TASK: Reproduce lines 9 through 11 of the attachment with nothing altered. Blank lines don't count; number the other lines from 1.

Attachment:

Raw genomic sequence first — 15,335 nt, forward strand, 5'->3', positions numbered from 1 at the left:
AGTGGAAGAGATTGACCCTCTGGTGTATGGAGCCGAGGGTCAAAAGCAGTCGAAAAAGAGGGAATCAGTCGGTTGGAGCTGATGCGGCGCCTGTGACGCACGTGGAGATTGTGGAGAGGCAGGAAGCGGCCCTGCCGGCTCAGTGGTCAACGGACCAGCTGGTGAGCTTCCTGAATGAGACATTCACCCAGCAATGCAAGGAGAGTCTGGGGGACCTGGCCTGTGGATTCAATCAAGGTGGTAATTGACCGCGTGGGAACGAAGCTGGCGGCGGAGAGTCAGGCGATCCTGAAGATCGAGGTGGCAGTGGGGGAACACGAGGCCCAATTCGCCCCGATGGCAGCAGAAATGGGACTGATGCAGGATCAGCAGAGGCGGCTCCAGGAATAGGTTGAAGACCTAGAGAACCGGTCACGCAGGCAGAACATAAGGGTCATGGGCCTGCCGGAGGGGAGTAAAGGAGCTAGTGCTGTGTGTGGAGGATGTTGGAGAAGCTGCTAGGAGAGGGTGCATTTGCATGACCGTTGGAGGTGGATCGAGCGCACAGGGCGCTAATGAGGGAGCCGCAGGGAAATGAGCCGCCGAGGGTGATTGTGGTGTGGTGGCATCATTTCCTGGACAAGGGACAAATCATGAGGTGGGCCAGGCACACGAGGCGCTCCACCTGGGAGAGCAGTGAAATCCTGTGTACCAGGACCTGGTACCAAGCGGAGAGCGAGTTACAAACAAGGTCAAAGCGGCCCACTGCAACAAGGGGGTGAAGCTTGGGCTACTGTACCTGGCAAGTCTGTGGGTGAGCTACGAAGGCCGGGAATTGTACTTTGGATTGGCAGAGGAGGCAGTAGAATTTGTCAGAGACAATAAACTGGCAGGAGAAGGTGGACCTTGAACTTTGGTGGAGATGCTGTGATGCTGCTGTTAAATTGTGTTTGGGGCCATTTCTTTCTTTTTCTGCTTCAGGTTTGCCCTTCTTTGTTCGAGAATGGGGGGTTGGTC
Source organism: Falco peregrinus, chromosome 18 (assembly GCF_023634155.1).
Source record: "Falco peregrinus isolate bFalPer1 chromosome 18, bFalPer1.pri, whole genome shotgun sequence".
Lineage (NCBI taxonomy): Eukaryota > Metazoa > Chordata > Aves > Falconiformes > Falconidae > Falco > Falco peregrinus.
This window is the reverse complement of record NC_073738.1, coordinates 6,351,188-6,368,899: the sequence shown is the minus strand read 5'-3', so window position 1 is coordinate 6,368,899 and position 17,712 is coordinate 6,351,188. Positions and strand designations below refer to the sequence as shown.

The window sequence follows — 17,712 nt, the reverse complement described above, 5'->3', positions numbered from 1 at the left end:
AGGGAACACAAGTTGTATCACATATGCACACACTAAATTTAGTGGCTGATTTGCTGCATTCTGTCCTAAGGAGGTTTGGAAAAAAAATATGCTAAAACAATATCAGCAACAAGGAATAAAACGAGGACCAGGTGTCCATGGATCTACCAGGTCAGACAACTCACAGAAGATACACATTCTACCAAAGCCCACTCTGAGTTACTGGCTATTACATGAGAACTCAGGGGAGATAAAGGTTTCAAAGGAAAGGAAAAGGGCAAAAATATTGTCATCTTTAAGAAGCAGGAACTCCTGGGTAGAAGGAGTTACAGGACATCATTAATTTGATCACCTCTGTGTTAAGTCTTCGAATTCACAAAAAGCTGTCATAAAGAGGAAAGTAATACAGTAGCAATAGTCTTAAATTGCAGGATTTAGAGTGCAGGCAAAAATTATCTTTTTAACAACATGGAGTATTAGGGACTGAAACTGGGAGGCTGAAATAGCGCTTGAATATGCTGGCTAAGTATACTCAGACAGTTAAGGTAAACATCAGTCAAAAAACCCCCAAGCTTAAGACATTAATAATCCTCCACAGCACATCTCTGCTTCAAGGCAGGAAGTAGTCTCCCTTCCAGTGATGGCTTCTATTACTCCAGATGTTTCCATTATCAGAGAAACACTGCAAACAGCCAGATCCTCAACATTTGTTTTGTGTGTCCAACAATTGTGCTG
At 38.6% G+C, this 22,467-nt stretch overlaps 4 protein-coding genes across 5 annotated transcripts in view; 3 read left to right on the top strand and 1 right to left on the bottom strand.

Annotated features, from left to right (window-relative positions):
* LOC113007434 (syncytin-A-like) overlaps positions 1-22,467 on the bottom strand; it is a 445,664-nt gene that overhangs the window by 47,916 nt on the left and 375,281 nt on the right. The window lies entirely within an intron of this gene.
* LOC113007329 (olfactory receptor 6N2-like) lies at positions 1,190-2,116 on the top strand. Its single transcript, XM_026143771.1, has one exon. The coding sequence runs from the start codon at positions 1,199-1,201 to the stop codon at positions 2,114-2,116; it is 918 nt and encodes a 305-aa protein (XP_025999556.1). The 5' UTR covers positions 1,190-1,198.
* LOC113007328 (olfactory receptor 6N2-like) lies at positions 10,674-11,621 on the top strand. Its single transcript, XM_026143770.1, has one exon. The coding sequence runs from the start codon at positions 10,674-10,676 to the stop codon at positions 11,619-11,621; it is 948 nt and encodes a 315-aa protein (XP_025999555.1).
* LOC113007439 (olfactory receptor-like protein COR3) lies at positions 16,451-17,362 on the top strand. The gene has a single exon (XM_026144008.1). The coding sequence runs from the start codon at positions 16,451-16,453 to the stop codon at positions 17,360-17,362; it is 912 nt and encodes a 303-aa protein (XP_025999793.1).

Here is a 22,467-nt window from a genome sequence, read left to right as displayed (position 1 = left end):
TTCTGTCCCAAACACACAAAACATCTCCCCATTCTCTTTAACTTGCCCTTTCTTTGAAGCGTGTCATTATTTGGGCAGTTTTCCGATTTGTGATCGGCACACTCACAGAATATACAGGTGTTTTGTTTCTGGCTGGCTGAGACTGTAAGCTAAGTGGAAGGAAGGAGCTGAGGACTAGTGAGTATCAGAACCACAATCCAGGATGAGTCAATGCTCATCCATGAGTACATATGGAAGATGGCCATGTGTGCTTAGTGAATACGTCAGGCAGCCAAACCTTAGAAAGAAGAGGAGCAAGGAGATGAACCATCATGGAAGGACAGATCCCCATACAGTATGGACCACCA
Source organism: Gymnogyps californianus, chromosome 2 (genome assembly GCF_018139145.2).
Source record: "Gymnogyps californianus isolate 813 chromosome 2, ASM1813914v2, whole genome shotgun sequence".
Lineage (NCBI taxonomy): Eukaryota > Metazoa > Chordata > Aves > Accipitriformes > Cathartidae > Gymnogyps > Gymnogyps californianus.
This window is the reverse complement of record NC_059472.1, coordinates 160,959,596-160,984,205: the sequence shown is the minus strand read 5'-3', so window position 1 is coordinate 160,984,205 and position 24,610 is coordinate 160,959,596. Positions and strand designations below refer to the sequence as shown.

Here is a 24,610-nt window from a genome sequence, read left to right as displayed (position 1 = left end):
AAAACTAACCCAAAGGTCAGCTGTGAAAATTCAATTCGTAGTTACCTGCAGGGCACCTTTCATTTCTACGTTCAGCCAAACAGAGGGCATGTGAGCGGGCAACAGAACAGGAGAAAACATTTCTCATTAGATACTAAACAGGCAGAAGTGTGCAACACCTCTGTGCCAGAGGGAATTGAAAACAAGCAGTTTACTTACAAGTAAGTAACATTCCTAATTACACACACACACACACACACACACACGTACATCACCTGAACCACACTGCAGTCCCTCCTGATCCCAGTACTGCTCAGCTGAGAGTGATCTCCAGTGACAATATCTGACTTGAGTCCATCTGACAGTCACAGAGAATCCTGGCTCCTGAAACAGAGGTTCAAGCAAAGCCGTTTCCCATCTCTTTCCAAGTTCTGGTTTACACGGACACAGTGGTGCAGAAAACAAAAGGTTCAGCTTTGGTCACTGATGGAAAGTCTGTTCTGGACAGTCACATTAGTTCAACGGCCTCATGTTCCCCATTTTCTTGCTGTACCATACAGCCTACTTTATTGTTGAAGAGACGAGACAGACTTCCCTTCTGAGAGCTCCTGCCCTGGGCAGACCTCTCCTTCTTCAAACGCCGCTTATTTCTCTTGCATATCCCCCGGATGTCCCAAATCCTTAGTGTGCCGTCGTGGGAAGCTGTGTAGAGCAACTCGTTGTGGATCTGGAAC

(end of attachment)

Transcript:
At 38.6% G+C, this 22,467-nt stretch overlaps 4 protein-coding genes across 5 annotated transcripts in view; 3 read left to right on the top strand and 1 right to left on the bottom strand.

Annotated features, from left to right (window-relative positions):
* LOC113007434 (syncytin-A-like) overlaps positions 1-22,467 on the bottom strand; it is a 445,664-nt gene that overhangs the window by 47,916 nt on the left and 375,281 nt on the right. The window lies entirely within an intron of this gene.